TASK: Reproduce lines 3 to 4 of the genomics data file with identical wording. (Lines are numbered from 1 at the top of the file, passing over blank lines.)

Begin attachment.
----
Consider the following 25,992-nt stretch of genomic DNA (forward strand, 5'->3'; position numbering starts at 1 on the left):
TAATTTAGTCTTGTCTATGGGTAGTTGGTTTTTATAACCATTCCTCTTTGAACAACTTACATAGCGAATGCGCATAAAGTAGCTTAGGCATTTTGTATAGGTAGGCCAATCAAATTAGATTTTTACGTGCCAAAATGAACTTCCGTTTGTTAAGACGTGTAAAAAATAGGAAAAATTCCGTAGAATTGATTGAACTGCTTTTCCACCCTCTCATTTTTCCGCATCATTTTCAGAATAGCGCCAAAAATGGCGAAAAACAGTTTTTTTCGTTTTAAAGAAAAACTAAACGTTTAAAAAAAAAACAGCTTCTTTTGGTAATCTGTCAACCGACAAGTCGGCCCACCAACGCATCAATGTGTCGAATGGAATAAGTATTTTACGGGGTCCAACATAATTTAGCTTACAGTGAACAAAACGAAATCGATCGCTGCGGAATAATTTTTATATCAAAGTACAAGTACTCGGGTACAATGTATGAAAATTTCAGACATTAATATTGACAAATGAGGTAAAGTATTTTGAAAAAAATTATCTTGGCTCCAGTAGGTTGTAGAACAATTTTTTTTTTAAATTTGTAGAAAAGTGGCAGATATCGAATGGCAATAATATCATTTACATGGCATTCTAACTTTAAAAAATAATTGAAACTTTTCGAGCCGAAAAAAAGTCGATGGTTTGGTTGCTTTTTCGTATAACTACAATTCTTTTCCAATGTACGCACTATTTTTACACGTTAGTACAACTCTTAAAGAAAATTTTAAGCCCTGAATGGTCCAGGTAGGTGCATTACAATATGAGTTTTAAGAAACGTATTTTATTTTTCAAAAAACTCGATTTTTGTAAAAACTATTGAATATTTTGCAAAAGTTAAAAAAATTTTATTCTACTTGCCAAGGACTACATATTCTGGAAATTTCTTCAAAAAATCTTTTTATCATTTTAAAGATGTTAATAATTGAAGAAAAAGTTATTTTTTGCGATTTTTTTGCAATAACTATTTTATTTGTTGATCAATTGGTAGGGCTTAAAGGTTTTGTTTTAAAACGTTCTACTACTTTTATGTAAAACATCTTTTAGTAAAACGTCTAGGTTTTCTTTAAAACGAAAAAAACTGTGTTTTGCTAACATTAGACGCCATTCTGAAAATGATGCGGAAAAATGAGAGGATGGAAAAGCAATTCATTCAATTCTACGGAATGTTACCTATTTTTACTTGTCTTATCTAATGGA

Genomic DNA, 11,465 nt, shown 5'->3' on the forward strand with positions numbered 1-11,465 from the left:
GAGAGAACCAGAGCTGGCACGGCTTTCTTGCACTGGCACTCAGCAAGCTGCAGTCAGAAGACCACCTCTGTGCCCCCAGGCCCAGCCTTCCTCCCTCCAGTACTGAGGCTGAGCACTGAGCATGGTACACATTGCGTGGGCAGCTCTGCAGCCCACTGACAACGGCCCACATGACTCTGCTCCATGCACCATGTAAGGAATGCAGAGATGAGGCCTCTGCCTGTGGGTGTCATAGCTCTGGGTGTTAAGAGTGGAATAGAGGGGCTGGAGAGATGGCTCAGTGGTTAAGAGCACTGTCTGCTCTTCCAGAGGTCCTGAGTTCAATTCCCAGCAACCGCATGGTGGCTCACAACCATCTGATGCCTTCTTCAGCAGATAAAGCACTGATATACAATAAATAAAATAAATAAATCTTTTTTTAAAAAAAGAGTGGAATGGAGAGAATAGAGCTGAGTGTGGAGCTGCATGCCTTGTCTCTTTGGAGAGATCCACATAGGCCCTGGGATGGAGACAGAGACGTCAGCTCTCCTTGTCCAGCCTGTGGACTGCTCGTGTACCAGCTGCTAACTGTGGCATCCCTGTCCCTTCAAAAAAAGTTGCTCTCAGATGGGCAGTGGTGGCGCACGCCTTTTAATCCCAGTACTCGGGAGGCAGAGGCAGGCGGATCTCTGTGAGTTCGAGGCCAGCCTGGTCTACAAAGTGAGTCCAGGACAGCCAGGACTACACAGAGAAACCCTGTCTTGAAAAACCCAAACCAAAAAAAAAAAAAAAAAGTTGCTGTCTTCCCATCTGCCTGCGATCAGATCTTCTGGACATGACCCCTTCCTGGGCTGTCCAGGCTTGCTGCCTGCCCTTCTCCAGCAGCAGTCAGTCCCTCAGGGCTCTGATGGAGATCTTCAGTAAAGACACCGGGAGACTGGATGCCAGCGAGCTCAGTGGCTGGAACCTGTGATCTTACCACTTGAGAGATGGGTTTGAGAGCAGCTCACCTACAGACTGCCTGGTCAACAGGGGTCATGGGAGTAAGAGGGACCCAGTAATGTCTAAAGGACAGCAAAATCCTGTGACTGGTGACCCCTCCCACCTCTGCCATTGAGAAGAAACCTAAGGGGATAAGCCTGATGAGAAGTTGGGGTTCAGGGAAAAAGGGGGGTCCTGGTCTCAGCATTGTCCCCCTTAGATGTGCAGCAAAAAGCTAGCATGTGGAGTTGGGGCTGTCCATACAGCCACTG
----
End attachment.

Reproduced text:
Genomic DNA, 11,465 nt, shown 5'->3' on the forward strand with positions numbered 1-11,465 from the left:
GAGAGAACCAGAGCTGGCACGGCTTTCTTGCACTGGCACTCAGCAAGCTGCAGTCAGAAGACCACCTCTGTGCCCCCAGGCCCAGCCTTCCTCCCTCCAGTACTGAGGCTGAGCACTGAGCATGGTACACATTGCGTGGGCAGCTCTGCAGCCCACTGACAACGGCCCACATGACTCTGCTCCATGCACCATGTAAGGAATGCAGAGATGAGGCCTCTGCCTGTGGGTGTCATAGCTCTGGGTGTTAAGAGTGGAATAGAGGGGCTGGAGAGATGGCTCAGTGGTTAAGAGCACTGTCTGCTCTTCCAGAGGTCCTGAGTTCAATTCCCAGCAACCGCATGGTGGCTCACAACCATCTGATGCCTTCTTCAGCAGATAAAGCACTGATATACAATAAATAAAATAAATAAATCTTTTTTTAAAAAAAGAGTGGAATGGAGAGAATAGAGCTGAGTGTGGAGCTGCATGCCTTGTCTCTTTGGAGAGATCCACATAGGCCCTGGGATGGAGACAGAGACGTCAGCTCTCCTTGTCCAGCCTGTGGACTGCTCGTGTACCAGCTGCTAACTGTGGCATCCCTGTCCCTTCAAAAAAAGTTGCTCTCAGATGGGCAGTGGTGGCGCACGCCTTTTAATCCCAGTACTCGGGAGGCAGAGGCAGGCGGATCTCTGTGAGTTCGAGGCCAGCCTGGTCTACAAAGTGAGTCCAGGACAGCCAGGACTACACAGAGAAACCCTGTCTTGAAAAACCCAAACCAAAAAAAAAAAAAAAAAGTTGCTGTCTTCCCATCTGCCTGCGATCAGATCTTCTGGACATGACCCCTTCCTGGGCTGTCCAGGCTTGCTGCCTGCCCTTCTCCAGCAGCAGTCAGTCCCTCAGGGCTCTGATGGAGATCTTCAGTAAAGACACCGGGAGACTGGATGCCAGCGAGCTCAGTGGCTGGAACCTGTGATCTTACCACTTGAGAGATGGGTTTGAGAGCAGCTCACCTACAGACTGCCTGGTCAACAGGGGTCATGGGAGTAAGAGGGACCCAGTAATGTCTAAAGGACAGCAAAATCCTGTGACTGGTGACCCCTCCCACCTCTGCCATTGAGAAGAAACCTAAGGGGATAAGCCTGATGAGAAGTTGGGGTTCAGGGAAAAAGGGGGGTCCTGGTCTCAGCATTGTCCCCCTTAGATGTGCAGCAAAAAGCTAGCATGTGGAGTTGGGGCTGTCCATACAGCCACTG